Your handwriting is so damn good, it makes me feel like a toddler :eek:
    Okay, if my calculations are correct then the line is y=2x-8.

    Why is everyone talking about my handwriting!!! Haha I think it's pretty average, I've seen classmates with better handwriting xD


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    (Original post by KK.Violinist)
    Okay, if my calculations are correct then the line is y=2x-8.

    Why is everyone talking about my handwriting!!! Haha I think it's pretty average, I've seen classmates with better handwriting xD


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    Because most people doing Maths (especially university Maths students and Professors) have terrible handwriting.

    I sometimes can't read my own handwriting
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    (Original post by kkboyk)
    Because most people doing Maths (especially university Maths students and Professors) have terrible handwriting.

    I sometimes can't read my own handwriting
    Lol that's true but surprisingly my teacher has very neat handwriting that makes even mine look mediocre.

    Anyway, back on topic, now I have to find point A? I really shouldn't be doing this so late during the night. My brain keeps switching off -_-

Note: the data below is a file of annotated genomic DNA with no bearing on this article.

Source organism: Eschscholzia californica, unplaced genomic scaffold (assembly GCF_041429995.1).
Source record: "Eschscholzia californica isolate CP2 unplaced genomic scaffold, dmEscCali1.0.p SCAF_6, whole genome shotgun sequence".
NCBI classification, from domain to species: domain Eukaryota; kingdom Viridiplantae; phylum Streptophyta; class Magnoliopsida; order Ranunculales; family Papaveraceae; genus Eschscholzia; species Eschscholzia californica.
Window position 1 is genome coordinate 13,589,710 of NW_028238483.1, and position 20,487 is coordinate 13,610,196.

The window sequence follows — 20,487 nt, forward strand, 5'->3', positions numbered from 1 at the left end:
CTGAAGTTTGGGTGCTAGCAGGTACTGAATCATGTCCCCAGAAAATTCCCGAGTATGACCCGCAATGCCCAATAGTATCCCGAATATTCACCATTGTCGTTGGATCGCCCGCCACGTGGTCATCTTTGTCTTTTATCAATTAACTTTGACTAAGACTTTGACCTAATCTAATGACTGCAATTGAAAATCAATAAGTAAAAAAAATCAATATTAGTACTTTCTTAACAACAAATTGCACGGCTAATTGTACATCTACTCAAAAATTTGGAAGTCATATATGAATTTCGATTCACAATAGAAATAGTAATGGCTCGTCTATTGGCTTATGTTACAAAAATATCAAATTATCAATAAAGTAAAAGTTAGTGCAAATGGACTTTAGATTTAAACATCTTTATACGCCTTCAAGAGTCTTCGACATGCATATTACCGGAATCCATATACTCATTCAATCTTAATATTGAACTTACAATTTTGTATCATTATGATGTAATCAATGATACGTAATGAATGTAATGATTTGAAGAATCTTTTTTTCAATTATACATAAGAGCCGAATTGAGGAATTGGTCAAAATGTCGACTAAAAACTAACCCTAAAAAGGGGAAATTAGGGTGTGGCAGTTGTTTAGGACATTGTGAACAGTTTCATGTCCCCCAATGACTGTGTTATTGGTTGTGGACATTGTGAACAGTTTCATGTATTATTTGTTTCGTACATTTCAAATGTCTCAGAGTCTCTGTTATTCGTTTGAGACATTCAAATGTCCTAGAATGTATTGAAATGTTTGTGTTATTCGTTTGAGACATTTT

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    (Original post by KK.Violinist)
    Lol that's true but surprisingly my teacher has very neat handwriting that makes even mine look mediocre.

    Anyway, back on topic, now I have to find point A? I really shouldn't be doing this so late during the night. My brain keeps switching off -_-


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    Simultaneous equations with line L1 and g(x).
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    (Original post by kkboyk)
    Simultaneous equations with line L1 and g(x).
    I'm slightly confused by the D. I found D=40 but not sure if I'm correct. Do I even need to find D? Sorry for my amateur replies


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    (Original post by KK.Violinist)
    I'm slightly confused by the D. I found D=40 but not sure if I'm correct. Do I even need to find D? Sorry for my amateur replies


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    What is D?
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    (Original post by kkboyk)
    What is D?
    g(x)=x^2-14x+D




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    (Original post by KK.Violinist)
    g(x)=x^2-14x+D

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    Oh its a constant.

    If you differentiate g(x) and also L1 make them equal to each other (as they both will have the same gradient at that point) you'll be able to find the x value
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    (Original post by kkboyk)
    Oh its a constant.

    If you differentiate g(x) and also L1 make them equal to each other (as they both will have the same gradient at that point) you'll be able to find the x value
    So find the second derivative for f(x) and the first for g(x) and equal to each other? If so then I got x=8